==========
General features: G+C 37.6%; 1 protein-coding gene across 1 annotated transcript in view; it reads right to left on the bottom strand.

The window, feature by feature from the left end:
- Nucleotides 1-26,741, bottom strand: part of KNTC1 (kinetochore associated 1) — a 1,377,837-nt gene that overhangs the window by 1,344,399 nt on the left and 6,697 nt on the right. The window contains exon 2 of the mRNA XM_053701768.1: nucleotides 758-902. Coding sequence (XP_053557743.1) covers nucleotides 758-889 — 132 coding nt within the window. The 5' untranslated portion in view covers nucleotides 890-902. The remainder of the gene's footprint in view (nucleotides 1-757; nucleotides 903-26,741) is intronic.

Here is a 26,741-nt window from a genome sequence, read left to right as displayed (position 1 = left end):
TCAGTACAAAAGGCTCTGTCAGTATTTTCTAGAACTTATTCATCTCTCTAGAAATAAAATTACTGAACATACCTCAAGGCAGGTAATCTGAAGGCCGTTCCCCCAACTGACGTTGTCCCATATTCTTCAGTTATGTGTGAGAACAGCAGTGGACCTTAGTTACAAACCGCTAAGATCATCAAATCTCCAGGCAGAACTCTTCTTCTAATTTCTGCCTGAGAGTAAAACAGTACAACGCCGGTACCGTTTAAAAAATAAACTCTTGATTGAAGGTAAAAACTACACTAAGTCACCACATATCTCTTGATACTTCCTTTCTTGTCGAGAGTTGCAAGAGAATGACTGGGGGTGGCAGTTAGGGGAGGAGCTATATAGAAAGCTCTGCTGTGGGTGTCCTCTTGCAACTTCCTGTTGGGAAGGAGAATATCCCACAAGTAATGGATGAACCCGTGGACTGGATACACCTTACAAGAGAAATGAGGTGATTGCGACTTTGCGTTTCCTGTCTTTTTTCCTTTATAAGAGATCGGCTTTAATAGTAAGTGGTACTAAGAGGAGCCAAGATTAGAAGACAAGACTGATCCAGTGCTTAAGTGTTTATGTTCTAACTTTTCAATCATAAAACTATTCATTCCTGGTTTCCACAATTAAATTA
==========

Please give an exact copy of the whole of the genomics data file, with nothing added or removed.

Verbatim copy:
General features: G+C 37.6%; 1 protein-coding gene across 1 annotated transcript in view; it reads right to left on the bottom strand.

The window, feature by feature from the left end:
- Nucleotides 1-26,741, bottom strand: part of KNTC1 (kinetochore associated 1) — a 1,377,837-nt gene that overhangs the window by 1,344,399 nt on the left and 6,697 nt on the right. The window contains exon 2 of the mRNA XM_053701768.1: nucleotides 758-902. Coding sequence (XP_053557743.1) covers nucleotides 758-889 — 132 coding nt within the window. The 5' untranslated portion in view covers nucleotides 890-902. The remainder of the gene's footprint in view (nucleotides 1-757; nucleotides 903-26,741) is intronic.

Here is a 26,741-nt window from a genome sequence, read left to right as displayed (position 1 = left end):
TCAGTACAAAAGGCTCTGTCAGTATTTTCTAGAACTTATTCATCTCTCTAGAAATAAAATTACTGAACATACCTCAAGGCAGGTAATCTGAAGGCCGTTCCCCCAACTGACGTTGTCCCATATTCTTCAGTTATGTGTGAGAACAGCAGTGGACCTTAGTTACAAACCGCTAAGATCATCAAATCTCCAGGCAGAACTCTTCTTCTAATTTCTGCCTGAGAGTAAAACAGTACAACGCCGGTACCGTTTAAAAAATAAACTCTTGATTGAAGGTAAAAACTACACTAAGTCACCACATATCTCTTGATACTTCCTTTCTTGTCGAGAGTTGCAAGAGAATGACTGGGGGTGGCAGTTAGGGGAGGAGCTATATAGAAAGCTCTGCTGTGGGTGTCCTCTTGCAACTTCCTGTTGGGAAGGAGAATATCCCACAAGTAATGGATGAACCCGTGGACTGGATACACCTTACAAGAGAAATGAGGTGATTGCGACTTTGCGTTTCCTGTCTTTTTTCCTTTATAAGAGATCGGCTTTAATAGTAAGTGGTACTAAGAGGAGCCAAGATTAGAAGACAAGACTGATCCAGTGCTTAAGTGTTTATGTTCTAACTTTTCAATCATAAAACTATTCATTCCTGGTTTCCACAATTAAATTA